This then is an outline, intended to be true, of my unhappy fortune and strange principles of action. Both I fear are equally repulsive to you. Yet the former was meant for a faithful picture of what Destiny has done to me; and the latter are positively the best arms which my resources offer me to war with her. I have thought of these things till my brain was like to crack. I do not pretend to say that my conclusions are indubitable; I am still open to better light; but this at present is the best I have. Do you also think of all this; not in any spirit of anger, but in that spirit of love and noble mindedness, which you have always shewn me. Anger! Good God! why should we be angry? Are we not alone in the world, each almost without a single counsellor save the other? Let us, my Dearest, unite our little portions of experience, and sit in solemn judgement on the interests of both, which are alike involved in the decision, and alike precious to us. And if we must part (which may the God that made us both forbid!), let us part in tenderness, with the last warm kiss of love upon our lips, and go forth upon our several paths, lost to the future, but in possession of the past. Now shame on me, if by these representations, I meant to bend your faithful spirit to any selfish purpose! Shame on me for a heartless Jew! Have you not loved me, have you not leant upon me as your guardian and guide? O my Dearest, you are dear to me as the light of life:3 to see you truly good and happy is the cry of my inmost heart. It is only when I contrast my weakness with your wishes, that the despair of ever being yours comes over me.

You will think of these things and write me what you think. But the decision is important; let us decide nothing rashly; let us postpone it till I see you in Scotland, which ought to be now in a very few weeks. After all, why if we truly love each other, should not every thing be well!— To your Mother, return my heartfelt thanks for her kind and tolerant opinion of me, which I hope it will be my study to deserve. What I think of her, you know better than she does, and it is needless to repeat it here.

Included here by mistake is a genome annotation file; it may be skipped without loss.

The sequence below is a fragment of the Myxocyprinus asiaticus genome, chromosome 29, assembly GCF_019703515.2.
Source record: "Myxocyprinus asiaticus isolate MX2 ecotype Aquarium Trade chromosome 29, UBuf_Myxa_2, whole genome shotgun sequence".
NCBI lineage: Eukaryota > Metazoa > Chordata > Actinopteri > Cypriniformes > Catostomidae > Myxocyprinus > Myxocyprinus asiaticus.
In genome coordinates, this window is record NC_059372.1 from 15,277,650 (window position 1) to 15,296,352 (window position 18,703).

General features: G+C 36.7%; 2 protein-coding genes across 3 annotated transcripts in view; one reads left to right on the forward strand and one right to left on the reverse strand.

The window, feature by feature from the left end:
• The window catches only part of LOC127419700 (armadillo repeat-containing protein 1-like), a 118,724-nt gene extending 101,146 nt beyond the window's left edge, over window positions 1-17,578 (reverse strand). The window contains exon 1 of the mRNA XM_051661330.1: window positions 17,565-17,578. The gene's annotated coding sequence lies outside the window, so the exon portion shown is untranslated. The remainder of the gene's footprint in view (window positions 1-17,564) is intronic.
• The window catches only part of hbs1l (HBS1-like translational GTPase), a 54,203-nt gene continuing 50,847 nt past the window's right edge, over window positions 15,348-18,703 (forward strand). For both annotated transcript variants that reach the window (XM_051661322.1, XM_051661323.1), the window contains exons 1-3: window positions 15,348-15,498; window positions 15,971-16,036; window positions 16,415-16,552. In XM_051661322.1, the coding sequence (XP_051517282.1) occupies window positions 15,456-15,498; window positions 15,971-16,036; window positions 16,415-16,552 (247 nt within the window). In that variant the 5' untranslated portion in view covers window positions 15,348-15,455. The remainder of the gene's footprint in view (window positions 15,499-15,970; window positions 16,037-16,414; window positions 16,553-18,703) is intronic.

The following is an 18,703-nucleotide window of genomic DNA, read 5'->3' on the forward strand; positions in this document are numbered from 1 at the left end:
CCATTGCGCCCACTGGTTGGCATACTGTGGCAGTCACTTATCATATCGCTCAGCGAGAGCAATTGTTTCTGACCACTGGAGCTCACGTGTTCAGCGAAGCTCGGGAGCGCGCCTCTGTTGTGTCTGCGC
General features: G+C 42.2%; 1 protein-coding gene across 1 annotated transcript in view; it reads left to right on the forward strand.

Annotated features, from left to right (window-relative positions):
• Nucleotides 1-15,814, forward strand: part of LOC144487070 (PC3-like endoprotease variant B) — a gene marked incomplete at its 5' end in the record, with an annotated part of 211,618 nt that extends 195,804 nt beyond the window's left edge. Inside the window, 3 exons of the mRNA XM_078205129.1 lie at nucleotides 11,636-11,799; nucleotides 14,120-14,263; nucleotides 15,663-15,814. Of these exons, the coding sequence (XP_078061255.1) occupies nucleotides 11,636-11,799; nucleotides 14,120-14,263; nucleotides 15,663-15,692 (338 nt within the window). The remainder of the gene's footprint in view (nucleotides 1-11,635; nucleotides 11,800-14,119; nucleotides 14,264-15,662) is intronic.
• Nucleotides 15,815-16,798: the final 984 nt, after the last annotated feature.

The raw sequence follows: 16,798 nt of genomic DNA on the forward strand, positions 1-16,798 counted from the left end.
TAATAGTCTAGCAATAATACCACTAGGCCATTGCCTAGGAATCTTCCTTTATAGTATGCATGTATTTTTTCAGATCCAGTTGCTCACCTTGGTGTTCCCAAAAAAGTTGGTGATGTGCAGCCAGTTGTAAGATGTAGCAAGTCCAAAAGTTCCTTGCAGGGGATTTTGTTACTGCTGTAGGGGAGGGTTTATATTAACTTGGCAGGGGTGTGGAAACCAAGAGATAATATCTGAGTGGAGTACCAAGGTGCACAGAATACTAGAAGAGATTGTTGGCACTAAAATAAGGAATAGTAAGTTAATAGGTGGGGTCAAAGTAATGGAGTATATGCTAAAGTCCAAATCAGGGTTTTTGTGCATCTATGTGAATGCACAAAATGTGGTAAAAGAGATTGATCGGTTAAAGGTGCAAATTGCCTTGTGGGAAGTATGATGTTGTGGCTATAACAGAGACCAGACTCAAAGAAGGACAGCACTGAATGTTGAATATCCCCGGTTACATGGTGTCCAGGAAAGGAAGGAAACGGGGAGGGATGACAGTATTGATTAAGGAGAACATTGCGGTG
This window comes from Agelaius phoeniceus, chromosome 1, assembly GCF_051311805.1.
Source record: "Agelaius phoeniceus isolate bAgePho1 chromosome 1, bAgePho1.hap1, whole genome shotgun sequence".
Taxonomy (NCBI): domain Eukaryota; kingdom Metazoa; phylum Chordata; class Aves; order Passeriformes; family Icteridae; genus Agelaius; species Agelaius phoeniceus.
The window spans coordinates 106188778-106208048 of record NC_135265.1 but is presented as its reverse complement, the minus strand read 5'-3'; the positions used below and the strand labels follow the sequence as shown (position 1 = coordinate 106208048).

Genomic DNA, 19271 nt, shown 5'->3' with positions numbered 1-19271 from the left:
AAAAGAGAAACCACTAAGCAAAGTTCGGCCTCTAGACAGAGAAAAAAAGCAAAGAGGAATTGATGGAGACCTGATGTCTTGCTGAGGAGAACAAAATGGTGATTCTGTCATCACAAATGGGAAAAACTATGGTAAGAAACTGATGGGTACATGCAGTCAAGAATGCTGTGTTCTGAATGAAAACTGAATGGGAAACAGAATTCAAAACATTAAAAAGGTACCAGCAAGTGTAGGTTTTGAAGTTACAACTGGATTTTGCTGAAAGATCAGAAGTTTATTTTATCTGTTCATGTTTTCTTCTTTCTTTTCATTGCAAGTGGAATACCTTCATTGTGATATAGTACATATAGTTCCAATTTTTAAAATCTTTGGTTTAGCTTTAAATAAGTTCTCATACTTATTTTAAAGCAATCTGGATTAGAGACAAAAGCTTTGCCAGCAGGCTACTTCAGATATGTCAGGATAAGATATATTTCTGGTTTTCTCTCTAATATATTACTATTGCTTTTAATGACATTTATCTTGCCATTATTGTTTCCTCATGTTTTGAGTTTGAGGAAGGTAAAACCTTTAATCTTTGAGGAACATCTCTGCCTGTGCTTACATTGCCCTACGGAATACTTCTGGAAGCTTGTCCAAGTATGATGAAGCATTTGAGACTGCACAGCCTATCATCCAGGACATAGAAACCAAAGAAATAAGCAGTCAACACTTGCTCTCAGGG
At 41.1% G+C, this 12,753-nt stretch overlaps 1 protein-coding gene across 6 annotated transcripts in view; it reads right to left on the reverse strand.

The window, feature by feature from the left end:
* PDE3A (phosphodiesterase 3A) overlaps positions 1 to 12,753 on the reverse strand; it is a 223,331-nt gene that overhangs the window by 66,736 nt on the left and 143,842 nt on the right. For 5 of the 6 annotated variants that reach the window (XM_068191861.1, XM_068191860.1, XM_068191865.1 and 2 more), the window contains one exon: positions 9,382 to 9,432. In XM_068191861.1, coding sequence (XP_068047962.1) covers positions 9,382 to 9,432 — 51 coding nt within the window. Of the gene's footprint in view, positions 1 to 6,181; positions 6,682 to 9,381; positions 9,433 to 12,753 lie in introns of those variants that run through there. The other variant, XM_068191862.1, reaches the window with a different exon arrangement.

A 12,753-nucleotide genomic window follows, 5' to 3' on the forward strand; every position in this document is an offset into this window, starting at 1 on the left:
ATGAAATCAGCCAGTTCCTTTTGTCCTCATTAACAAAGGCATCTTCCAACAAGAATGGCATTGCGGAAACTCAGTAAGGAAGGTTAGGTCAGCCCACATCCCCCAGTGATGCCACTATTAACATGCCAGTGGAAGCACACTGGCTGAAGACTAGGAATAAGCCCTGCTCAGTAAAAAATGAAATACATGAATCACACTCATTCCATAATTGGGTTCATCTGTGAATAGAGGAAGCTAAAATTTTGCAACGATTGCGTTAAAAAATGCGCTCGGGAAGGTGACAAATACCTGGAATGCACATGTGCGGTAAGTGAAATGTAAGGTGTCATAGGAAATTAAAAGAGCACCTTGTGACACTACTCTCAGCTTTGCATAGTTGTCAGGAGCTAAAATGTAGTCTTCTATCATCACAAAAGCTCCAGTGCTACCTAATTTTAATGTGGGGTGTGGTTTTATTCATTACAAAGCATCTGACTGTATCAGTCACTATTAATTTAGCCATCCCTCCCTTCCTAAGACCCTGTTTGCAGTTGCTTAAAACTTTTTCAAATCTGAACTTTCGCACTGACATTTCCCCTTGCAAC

I will not end in tragedy, tho' my letter is gloomy enough in its purport, and perhaps my sickness (greater to-day than usual) has given additional gloom to its expression. I will part in cheerfulness. Is that farm of yours really to be let? And where is it, and who has the letting of it? My Brother and I have long had a scheme of conjoint farming; and I feel more and more the essentialness of something like it to my recovery. Now why should we not be your tenants! It seems to me that I could delve and prune with ten times tenfold pleasure, if I thought my delving and pruning were in any shadow of a sense for you. I am quite serious in this: do not neglect to tell me when you write, and I will make the boy look after it. You have no notion of my tolerance of places. After being every night for many years disturbed in my sleep by the noise of cities, and stunned and choked every day by their tumults and their smoke, any thing with green grass upon it and blue sky above it has the air of paradise to me. Now write my Dearest! Be good to me if you can; above all, be candid. May God bless you forever, and guide us to one another's hearts if it be possible! Yours wholly & ever,

Th. Carlyle—